My husband and I just finished the 26 days detox program. My husband lost 18 pounds, amazing!!! I lost only five. The bottom line is that my son is very resistant but he has asked me to fix salads for him also. I don’t buy any sodas or junk food any more. I buy plenty of fruits and vegetables so if he goes to the fridge that is what he find and end up getting that, “fruit”.

    During our detox, we celebrated our anniversary and went away for a couple of days so we got a cooler full of watermelon, grapes, green smoothies all ready fixed and stop for salads on our way. Yes, it takes conviction but once you start and start feeling better; you can not go back.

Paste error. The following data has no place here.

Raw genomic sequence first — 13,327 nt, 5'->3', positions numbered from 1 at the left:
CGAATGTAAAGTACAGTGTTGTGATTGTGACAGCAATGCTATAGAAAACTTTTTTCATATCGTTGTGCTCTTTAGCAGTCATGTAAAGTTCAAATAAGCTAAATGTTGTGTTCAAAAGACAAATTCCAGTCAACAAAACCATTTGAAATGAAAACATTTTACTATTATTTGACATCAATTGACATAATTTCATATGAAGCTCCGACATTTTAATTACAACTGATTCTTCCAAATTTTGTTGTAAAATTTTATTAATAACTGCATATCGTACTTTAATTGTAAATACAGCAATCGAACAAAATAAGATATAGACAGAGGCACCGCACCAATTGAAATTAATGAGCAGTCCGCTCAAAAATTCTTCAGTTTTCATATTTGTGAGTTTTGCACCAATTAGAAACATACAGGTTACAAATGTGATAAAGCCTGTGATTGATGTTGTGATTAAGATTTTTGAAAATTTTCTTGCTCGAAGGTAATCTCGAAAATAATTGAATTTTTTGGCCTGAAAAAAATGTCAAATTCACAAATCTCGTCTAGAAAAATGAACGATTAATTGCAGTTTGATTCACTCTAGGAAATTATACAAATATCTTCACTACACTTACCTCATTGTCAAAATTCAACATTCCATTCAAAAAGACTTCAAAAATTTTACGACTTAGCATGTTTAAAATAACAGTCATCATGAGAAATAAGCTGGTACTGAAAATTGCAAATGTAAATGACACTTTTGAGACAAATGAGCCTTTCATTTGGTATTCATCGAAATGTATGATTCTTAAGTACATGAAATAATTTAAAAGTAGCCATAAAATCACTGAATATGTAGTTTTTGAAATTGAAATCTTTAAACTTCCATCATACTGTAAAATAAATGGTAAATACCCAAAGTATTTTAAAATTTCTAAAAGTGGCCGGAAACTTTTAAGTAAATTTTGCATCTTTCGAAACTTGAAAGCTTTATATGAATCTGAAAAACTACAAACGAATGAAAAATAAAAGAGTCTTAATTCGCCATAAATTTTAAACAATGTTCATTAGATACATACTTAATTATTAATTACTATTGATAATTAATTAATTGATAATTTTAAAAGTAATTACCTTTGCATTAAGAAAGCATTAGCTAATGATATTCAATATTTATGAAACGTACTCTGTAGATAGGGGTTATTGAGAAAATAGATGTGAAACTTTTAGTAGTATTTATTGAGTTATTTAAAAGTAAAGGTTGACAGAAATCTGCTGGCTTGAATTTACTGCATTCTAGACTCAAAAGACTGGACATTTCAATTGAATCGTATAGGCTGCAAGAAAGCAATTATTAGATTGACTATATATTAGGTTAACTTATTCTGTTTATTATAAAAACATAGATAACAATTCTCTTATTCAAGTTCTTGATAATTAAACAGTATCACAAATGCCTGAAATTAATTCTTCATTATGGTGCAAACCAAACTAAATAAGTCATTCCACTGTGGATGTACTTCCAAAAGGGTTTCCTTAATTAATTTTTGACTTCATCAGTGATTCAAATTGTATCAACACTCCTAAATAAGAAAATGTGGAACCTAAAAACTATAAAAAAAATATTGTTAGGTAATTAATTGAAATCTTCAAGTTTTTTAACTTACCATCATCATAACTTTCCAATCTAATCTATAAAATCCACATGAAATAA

Thank you, “GreenSmoothie Girl” there are many great things that had happened during our detox that we can not thank you enough.

    God bless you and your team!